After finding all kinds of excuses, despite knowing the necessity and benefits of getting trauma counselling, I finally made a commitment to myself to go on a proper healing journey towards the end of last year and have since done so. A couple of therapy sessions in, my therapist and I began the process of dealing with some of my most traumatic experiences growing up. My brother’s suicide topped the laundry list. I wrote about this in 2020, you can read the blog here.
What my therapy sessions have helped me realise is that cognitively acknowledging and/or accepting an event/incident and its implications and allowing yourself to go through the emotions of that event/incident are two separate things.
I was one of the first to discover my brother’s lifeless body. I knew for a fact that he was gone. He was declared dead right in front of me. I was kicked into action when I saw him hanging from the ceiling, I don’t think I shed a tear until almost 3 hrs later when his body was taken to the morgue. My mother was extremely distraught. Caring for her took up all my attention and energy. I had to be so strong for her. She had, after all, just lost her first-born child – she kept clinging to her tummy as she shrieked at the top of her lungs. It was as if her belly button had snapped open and her intestines were hanging out – a testament of a mothers connection to her baby, a connection that men could never experience, understand, nor appreciate. I don’t think I’ll ever forget that image.
Upon reflection, it turns out that I never actually mourned my brother’s death. Over the years, I have often dreamt of him. He would always assure me that he was coming to see me after work and that he would give me a call. My face would beam with excitement whenever I got a call from a number that I didn’t have on my phone a few days after dreaming of him. I was aware of his death, but subconsciously in denial about it. I never released him.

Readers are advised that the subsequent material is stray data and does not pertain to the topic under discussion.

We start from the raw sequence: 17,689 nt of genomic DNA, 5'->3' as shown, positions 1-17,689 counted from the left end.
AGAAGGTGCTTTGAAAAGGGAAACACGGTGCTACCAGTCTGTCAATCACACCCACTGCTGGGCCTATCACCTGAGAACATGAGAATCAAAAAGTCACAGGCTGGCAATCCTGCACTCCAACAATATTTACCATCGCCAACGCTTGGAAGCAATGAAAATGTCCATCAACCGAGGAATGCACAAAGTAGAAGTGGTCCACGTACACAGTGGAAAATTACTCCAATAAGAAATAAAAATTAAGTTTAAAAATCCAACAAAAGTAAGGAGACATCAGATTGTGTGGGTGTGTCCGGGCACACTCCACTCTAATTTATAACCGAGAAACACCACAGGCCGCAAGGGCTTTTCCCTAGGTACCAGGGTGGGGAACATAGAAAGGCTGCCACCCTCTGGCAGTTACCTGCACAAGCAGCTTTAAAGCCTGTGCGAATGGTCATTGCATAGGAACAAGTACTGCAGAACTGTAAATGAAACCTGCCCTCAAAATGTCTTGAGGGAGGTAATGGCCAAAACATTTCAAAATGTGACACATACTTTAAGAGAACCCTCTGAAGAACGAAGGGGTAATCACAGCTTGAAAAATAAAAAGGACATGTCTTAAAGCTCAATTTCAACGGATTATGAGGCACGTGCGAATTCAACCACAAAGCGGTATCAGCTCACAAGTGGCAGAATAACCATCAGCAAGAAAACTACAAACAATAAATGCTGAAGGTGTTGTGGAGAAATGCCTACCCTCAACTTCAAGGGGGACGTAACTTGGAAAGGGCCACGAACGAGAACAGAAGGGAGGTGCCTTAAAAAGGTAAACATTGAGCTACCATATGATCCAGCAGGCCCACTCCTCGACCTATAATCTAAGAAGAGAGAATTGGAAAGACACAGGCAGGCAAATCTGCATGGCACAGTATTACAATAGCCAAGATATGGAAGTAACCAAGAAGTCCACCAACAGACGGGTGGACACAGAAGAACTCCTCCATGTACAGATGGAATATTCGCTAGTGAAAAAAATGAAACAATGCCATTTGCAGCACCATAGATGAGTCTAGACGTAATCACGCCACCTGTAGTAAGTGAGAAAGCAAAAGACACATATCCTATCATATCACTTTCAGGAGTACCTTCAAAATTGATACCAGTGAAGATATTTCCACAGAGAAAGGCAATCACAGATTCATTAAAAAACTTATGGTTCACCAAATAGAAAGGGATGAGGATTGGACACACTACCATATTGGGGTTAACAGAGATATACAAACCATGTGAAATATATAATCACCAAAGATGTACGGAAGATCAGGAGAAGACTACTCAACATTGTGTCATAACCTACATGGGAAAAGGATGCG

I went through an extended period where I didn’t want to talk about his death, and then a period when I eventually felt comfortable to talk about his death, but at no point did I feel the way I felt when I talked through the experience with my therapist answering her questions and describing some of the details from that day, details I would rather have completely disappeared from my memory.
I experienced such a harrowing pain in my tummy retelling the ordeal. This was followed by my body shivering, a huge lump in my throat, and an overwhelming feeling of incredible sadness and loneliness. It felt like I had just received the news of my brother’s passing at that very moment. It almost replicated the feeling I got when I first received news of the passing of my other brother (who died in a car accident). There’s a word in Sepedi that we use when we’re feeling unwell, “hlakahlakana”. I can’t translate this feeling, but I hlakahlakana’d in a way I had never hlakahlakana’d – I think I even experienced COVID-like symptoms. I needed to see a doctor.
My therapist assured me that it was natural for me to feel that way and she went on to describe in detail how the body and brain work together to manage (read suppress) the effects of grief. She told me to scream, shout, cry and talk about it as much as I can.
So, after our session, I got in my car and played my brother’s favourite album, 12 Play by R. Kelly and I played the song “For You” at maximum volume singing word for word from the top of my lungs whilst ugly crying and I felt the biggest sense of release. I could’ve picked another song, seeing that R. Kelly is deservedly cancelled, but I needed something that would reach the bottom of my soul and it did. It was so loud, and it felt like he was singing along with me, as he had done back then. I still have a long journey of mourning before I fully heal from my brother’s death (and many others), but I am glad I have embarked on the journey to heal and reduce the impact of trauma on my life and inadvertently my sons. I encourage every human being, especially men, to do the same. It is such a liberating experience and feeling.
The recent spate of suicides has been such a trigger for me and I’m sure of survivors, and other loved ones of those who have committed suicide as well. The next part of my healing journey is managing my triggers (conscious and subconscious) healthily. I look forward to that and God-willing, will continue to share my experiences.